Lisa created a cooking set for children ages 3 to 6 in 2005 and licensed the intellectual property rights in 2013 to a subsidiary of Berkshire Hathaway called Mindware. After the acquisition, she still owned the URL “” and had incentives to direct people to Mindware’s eCommerce site. Her old website was hosted on Wordpress and used an outdated and non-responsive template from 2005. …

Design considerations, thoughts, and feelings

Fellow UX designers — is it just me, or does every designer look at their personal design portfolio and think “yup, this is great… I just love my portfolio website. It really explains my process well. Is that my personality shining through, too? No need to ask for any feedback, I’m sure my friends will think it’s perfect.” (Insert cricket sounds)…

After many iterations and back-and-forth, I am happy to present my new product design portfolio, updated as of November 2016. Ta-da! What do you think?

The new site is not perfect, but it is live on the internet, done…

Learning on the go at Dev Bootcamp’s 2016 civic hackathon

I paired with three other developers at Dev Bootcamp’s 2016 hackathon to build an app that makes farmers markets more accessible. We used the US Department of Agriculture’s farmers market API to help people in the Bay Area find their nearest farmers market. You can view our code on GitHub here.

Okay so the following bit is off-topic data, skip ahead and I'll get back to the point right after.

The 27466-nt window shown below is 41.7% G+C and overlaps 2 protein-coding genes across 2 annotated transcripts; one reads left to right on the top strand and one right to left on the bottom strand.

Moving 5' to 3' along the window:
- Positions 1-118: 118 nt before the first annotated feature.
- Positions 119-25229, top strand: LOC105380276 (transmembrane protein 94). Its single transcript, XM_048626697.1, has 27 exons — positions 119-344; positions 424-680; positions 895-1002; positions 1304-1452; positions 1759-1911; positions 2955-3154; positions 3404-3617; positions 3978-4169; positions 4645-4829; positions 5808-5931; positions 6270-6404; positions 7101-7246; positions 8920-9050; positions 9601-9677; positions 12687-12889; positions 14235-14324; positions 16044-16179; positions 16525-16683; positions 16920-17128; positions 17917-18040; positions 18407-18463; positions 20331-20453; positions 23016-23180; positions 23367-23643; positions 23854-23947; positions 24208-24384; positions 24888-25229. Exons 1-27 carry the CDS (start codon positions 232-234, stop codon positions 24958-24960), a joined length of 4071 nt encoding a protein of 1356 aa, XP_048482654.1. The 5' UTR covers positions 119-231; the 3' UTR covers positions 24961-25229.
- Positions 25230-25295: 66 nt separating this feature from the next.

• AJ Grande — Google Map + USDA APIs and jQuery
  • Khalma Phimmachack — GitHub and API pro
  • Simon Situ — Google Map + USDA APIs and jQuery
  • Clayton Hopkins — Pitched idea, UI Design, HTML/CSS


  • Sketch App: I lead design-thinking for the group and mocked up wireframes using Sketch.

On April 7, 2016, I collaborated with two other coders at the DocuSign ’16 Momentum hackathon, where we built an app for Team Rubicon. We won “Best Mobile App Solution” and 2nd place overall.

Learning on the go at DocuSign’s 2016 Momentum hackathon

I worked with two other coders as the UX/UI designer at DocuSign’s “Hack for good” hackathon in 2016. DocuSign pairs with a nonprofit each year, so that designers and coders get to work on real life challenges — this year, we partnered with Team Rubicon, an American non-government disaster relief organization comprised of over 35,000 veterans.